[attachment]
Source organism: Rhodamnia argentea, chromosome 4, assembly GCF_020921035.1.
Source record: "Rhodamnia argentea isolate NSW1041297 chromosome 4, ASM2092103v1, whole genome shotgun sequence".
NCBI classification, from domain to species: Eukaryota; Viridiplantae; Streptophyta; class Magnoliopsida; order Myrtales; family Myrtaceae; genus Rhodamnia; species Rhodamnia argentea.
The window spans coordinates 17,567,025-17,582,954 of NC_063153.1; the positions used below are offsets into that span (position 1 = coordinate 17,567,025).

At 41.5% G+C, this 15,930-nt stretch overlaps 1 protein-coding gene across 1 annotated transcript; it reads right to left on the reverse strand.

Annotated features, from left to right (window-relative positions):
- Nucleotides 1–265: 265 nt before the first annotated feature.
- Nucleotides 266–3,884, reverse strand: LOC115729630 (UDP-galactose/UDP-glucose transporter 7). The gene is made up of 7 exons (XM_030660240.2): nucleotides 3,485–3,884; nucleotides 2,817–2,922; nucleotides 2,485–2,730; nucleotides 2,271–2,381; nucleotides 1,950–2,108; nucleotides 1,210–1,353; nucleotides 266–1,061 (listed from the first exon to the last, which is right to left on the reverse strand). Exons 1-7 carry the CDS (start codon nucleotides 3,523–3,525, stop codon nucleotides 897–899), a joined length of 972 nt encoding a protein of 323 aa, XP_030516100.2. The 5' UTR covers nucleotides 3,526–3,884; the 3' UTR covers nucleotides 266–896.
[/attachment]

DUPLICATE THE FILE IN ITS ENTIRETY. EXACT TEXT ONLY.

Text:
Source organism: Rhodamnia argentea, chromosome 4, assembly GCF_020921035.1.
Source record: "Rhodamnia argentea isolate NSW1041297 chromosome 4, ASM2092103v1, whole genome shotgun sequence".
NCBI classification, from domain to species: Eukaryota; Viridiplantae; Streptophyta; class Magnoliopsida; order Myrtales; family Myrtaceae; genus Rhodamnia; species Rhodamnia argentea.
The window spans coordinates 17,567,025-17,582,954 of NC_063153.1; the positions used below are offsets into that span (position 1 = coordinate 17,567,025).

At 41.5% G+C, this 15,930-nt stretch overlaps 1 protein-coding gene across 1 annotated transcript; it reads right to left on the reverse strand.

Annotated features, from left to right (window-relative positions):
- Nucleotides 1–265: 265 nt before the first annotated feature.
- Nucleotides 266–3,884, reverse strand: LOC115729630 (UDP-galactose/UDP-glucose transporter 7). The gene is made up of 7 exons (XM_030660240.2): nucleotides 3,485–3,884; nucleotides 2,817–2,922; nucleotides 2,485–2,730; nucleotides 2,271–2,381; nucleotides 1,950–2,108; nucleotides 1,210–1,353; nucleotides 266–1,061 (listed from the first exon to the last, which is right to left on the reverse strand). Exons 1-7 carry the CDS (start codon nucleotides 3,523–3,525, stop codon nucleotides 897–899), a joined length of 972 nt encoding a protein of 323 aa, XP_030516100.2. The 5' UTR covers nucleotides 3,526–3,884; the 3' UTR covers nucleotides 266–896.